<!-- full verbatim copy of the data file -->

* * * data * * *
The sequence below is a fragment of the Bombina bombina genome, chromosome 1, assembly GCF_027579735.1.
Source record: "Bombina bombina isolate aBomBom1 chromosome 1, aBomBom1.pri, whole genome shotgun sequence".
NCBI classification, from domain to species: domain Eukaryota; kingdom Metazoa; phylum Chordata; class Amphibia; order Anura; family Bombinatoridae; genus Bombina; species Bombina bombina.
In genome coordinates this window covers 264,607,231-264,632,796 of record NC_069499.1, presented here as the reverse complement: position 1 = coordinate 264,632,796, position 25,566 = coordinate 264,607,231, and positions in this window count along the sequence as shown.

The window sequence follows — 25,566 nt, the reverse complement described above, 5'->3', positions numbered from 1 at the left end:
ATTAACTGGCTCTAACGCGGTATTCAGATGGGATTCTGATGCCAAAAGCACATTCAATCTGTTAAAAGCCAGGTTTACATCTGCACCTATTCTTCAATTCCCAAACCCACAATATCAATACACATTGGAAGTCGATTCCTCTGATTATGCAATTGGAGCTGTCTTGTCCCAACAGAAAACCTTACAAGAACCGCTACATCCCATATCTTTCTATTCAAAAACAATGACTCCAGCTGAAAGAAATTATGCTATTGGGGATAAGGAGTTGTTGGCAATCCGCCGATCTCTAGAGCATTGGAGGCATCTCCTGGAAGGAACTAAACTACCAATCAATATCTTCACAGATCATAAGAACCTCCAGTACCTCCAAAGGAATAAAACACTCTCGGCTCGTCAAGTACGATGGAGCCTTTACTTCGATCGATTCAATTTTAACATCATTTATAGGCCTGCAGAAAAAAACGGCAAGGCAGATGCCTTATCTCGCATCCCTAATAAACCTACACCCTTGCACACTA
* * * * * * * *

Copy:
The sequence below is a fragment of the Bombina bombina genome, chromosome 1, assembly GCF_027579735.1.
Source record: "Bombina bombina isolate aBomBom1 chromosome 1, aBomBom1.pri, whole genome shotgun sequence".
NCBI classification, from domain to species: domain Eukaryota; kingdom Metazoa; phylum Chordata; class Amphibia; order Anura; family Bombinatoridae; genus Bombina; species Bombina bombina.
In genome coordinates this window covers 264,607,231-264,632,796 of record NC_069499.1, presented here as the reverse complement: position 1 = coordinate 264,632,796, position 25,566 = coordinate 264,607,231, and positions in this window count along the sequence as shown.

The window sequence follows — 25,566 nt, the reverse complement described above, 5'->3', positions numbered from 1 at the left end:
ATTAACTGGCTCTAACGCGGTATTCAGATGGGATTCTGATGCCAAAAGCACATTCAATCTGTTAAAAGCCAGGTTTACATCTGCACCTATTCTTCAATTCCCAAACCCACAATATCAATACACATTGGAAGTCGATTCCTCTGATTATGCAATTGGAGCTGTCTTGTCCCAACAGAAAACCTTACAAGAACCGCTACATCCCATATCTTTCTATTCAAAAACAATGACTCCAGCTGAAAGAAATTATGCTATTGGGGATAAGGAGTTGTTGGCAATCCGCCGATCTCTAGAGCATTGGAGGCATCTCCTGGAAGGAACTAAACTACCAATCAATATCTTCACAGATCATAAGAACCTCCAGTACCTCCAAAGGAATAAAACACTCTCGGCTCGTCAAGTACGATGGAGCCTTTACTTCGATCGATTCAATTTTAACATCATTTATAGGCCTGCAGAAAAAAACGGCAAGGCAGATGCCTTATCTCGCATCCCTAATAAACCTACACCCTTGCACACTA